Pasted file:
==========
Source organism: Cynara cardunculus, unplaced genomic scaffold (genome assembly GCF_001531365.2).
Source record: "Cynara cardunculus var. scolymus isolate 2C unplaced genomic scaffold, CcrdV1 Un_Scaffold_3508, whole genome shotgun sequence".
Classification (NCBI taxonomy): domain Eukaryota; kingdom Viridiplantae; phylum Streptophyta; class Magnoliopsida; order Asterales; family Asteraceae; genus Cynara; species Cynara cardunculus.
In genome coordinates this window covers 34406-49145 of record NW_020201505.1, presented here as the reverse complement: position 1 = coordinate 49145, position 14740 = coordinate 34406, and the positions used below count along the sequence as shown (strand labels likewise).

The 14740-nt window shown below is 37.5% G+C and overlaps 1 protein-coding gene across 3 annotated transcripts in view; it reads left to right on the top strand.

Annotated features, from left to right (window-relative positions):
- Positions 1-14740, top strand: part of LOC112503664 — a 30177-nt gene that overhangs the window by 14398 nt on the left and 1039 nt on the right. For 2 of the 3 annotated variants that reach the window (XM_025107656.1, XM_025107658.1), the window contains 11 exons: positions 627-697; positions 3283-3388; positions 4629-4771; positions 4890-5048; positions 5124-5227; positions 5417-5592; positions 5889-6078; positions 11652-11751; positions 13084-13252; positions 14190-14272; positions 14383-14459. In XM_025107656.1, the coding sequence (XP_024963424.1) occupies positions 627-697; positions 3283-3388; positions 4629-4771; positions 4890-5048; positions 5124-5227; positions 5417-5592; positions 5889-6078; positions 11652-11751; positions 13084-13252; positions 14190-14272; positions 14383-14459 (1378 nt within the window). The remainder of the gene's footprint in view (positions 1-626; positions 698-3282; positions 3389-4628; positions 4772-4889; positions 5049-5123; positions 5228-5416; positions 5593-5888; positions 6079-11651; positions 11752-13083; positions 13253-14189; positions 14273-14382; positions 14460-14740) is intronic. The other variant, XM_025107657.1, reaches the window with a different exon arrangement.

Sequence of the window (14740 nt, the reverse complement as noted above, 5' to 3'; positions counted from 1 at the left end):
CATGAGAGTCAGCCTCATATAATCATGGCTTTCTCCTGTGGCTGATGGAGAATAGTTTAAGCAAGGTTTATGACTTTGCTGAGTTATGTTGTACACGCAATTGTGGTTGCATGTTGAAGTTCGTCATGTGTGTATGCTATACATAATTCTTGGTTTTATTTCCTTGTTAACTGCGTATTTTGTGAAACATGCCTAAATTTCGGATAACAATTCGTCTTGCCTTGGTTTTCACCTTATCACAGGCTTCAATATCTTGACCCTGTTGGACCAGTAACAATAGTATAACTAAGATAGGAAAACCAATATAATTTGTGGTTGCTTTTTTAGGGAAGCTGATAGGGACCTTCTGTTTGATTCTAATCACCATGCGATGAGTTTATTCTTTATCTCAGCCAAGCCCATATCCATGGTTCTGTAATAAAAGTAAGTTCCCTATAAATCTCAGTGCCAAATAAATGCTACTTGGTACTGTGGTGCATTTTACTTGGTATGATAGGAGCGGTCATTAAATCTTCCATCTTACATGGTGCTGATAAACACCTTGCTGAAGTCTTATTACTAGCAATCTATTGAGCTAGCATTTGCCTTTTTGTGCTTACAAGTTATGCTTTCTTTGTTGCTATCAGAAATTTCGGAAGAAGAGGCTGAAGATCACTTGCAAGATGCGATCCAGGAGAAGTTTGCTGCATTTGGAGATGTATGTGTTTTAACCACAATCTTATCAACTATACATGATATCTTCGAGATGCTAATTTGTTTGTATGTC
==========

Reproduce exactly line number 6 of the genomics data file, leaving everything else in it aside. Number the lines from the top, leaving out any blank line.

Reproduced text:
Annotated features, from left to right (window-relative positions):